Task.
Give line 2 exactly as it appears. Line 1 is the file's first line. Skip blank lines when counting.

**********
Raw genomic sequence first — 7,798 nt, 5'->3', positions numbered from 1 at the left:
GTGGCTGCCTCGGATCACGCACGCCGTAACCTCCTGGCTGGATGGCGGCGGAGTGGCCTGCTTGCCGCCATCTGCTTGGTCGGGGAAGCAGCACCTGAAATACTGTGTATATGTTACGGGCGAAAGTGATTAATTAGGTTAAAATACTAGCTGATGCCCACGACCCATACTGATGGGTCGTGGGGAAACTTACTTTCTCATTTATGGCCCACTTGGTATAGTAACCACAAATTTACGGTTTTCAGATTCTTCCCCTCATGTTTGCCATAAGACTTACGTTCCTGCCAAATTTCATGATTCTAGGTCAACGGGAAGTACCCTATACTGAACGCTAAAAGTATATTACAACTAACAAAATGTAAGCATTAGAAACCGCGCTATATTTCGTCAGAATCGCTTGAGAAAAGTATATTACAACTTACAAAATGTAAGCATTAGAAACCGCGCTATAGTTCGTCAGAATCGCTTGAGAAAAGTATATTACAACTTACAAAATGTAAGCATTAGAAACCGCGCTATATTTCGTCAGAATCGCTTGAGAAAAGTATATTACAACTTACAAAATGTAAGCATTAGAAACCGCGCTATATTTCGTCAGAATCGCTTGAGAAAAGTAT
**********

GTGGCTGCCTCGGATCACGCACGCCGTAACCTCCTGGCTGGATGGCGGCGGAGTGGCCTGCTTGCCGCCATCTGCTTGGTCGGGGAAGCAGCACCTGAAATACTGTGTATATGTTACGGGCGAAAGTGATTAATTAGGTTAAAATACTAGCTGATGCCCACGACCCATACTGATGGGTCGTGGGGAAACTTACTTTCTCATTTATGGCCCACTTGGTATAGTAACCACAAATTTACGGTTTTCAGATTCTTCCCCTCATGTTTGCCATAAGACTTACGTTCCTGCCAAATTTCATGATTCTAGGTCAACGGGAAGTACCCTATACTGAACGCTAAAAGTATATTACAACTAACAAAATGTAAGCATTAGAAACCGCGCTATATTTCGTCAGAATCGCTTGAGAAAAGTATATTACAACTTACAAAATGTAAGCATTAGAAACCGCGCTATAGTTCGTCAGAATCGCTTGAGAAAAGTATATTACAACTTACAAAATGTAAGCATTAGAAACCGCGCTATATTTCGTCAGAATCGCTTGAGAAAAGTATATTACAACTTACAAAATGTAAGCATTAGAAACCGCGCTATATTTCGTCAGAATCGCTTGAGAAAAGTAT